In some ways health are further ahead with more useful information sites and some of those will be rolled out into social care including 111 telephone response services – I wonder if local authorities really know what they have been tasked to provide at this point.
Social care is an area where work and progress can make an immediate and active positive impact on the lives of those who might not be those who are shouting loudest. Broadening commissioning will help, as explained in the White Paper and that will be done by broadening conversations about commissioning and honestly about what is working badly as well as what is working well.
One day, I’d love to see some more senior people within my own council attending events like this.
Could there be a similar event specifically around social care? I’d like to see it. There are a lot of people who have great passion for the sector but the true value in these unconferences, particularly those outside working hours, are that the people who attend are those who choose to and who want to make things better, differently.
It isn’t all about new technology and new media. It’s sometimes about those meetings, those one to one conversations and discussions by people who can inspire and jog each other to promote change in the areas they work in.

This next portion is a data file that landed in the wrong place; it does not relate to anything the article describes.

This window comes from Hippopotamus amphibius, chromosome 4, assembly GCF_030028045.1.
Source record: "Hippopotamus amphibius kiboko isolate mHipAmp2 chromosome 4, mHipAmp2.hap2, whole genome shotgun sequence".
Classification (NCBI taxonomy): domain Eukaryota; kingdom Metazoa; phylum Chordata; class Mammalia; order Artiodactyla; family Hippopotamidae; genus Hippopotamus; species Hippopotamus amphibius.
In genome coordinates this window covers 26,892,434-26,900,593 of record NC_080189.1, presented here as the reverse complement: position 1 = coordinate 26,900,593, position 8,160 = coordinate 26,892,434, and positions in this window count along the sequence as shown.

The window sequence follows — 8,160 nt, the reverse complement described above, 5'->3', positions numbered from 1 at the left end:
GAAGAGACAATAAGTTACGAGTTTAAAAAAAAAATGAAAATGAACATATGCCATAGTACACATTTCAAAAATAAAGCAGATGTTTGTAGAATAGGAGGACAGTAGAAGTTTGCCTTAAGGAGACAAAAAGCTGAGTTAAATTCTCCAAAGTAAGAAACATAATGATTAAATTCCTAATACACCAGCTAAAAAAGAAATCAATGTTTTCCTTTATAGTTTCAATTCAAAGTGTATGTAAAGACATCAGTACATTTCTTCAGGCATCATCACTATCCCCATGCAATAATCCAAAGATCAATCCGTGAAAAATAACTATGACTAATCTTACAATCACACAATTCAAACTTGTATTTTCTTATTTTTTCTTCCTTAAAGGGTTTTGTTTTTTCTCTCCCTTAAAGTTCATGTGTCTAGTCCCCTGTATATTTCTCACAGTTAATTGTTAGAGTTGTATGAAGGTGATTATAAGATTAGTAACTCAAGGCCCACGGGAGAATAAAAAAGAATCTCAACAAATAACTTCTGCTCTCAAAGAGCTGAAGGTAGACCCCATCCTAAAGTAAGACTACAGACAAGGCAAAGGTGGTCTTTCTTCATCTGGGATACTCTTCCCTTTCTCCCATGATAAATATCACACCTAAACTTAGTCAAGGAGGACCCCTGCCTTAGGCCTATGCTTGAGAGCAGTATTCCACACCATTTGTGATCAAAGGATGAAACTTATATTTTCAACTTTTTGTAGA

A last thought, which is to mention #lgovsm . I attended the session discussing the community that meets ‘on Twitter’ between 8.30pm and 9.30pm on Tuesdays and provides an opportunity to build discussions outside our specific areas of specialism and expertise across local government as a sector. It was great to meet some of the people behind the conversations and I’m enthused to follow and attend these chats more regularly.
Top down and bottom up conversations are becoming more common as some of the ‘traditional hierarchies’ are being challenged by new ways of communicating– let’s have more of the cross-sector horizontal conversations. Let’s learn in social care from health, housing, environmental health and street cleaning about ways to engage and grasp the imagination of the public and the sector in terms of promoting new ways of doing things. Let’s learn from our comms teams about how they work and operate and the stories they want to hear from us. Let’s not hide in a ‘social care’ silo when there is so much information, knowledge, sharing and desire to share with us. Those are opportunities and they should be grasped in any and every way possible.
Let’s make social care and social work work better, but let’s also make local government and local government provided services work better all round. The two are inherently linked and I am passionately committed to being a part of a local authority that delivers the best services it can for all the citizens for whom it works – yes, my ‘specialism’ may well be social care and health but my interest is in involvement and participation at a fair broader level. Thinking ‘holistically’ needs thinking beyond the sector and that’s the joy of these events.
That’s what I learned. That wasn’t bad for one Saturday in July. I’ll take that.
Thanks to those who organised, coordinated and sponsored this event. It was a pleasure to attend and be a part of it and like a slow cooker, I’m germinating a lot of ideas that I expect will take a good few months to bubble to the top.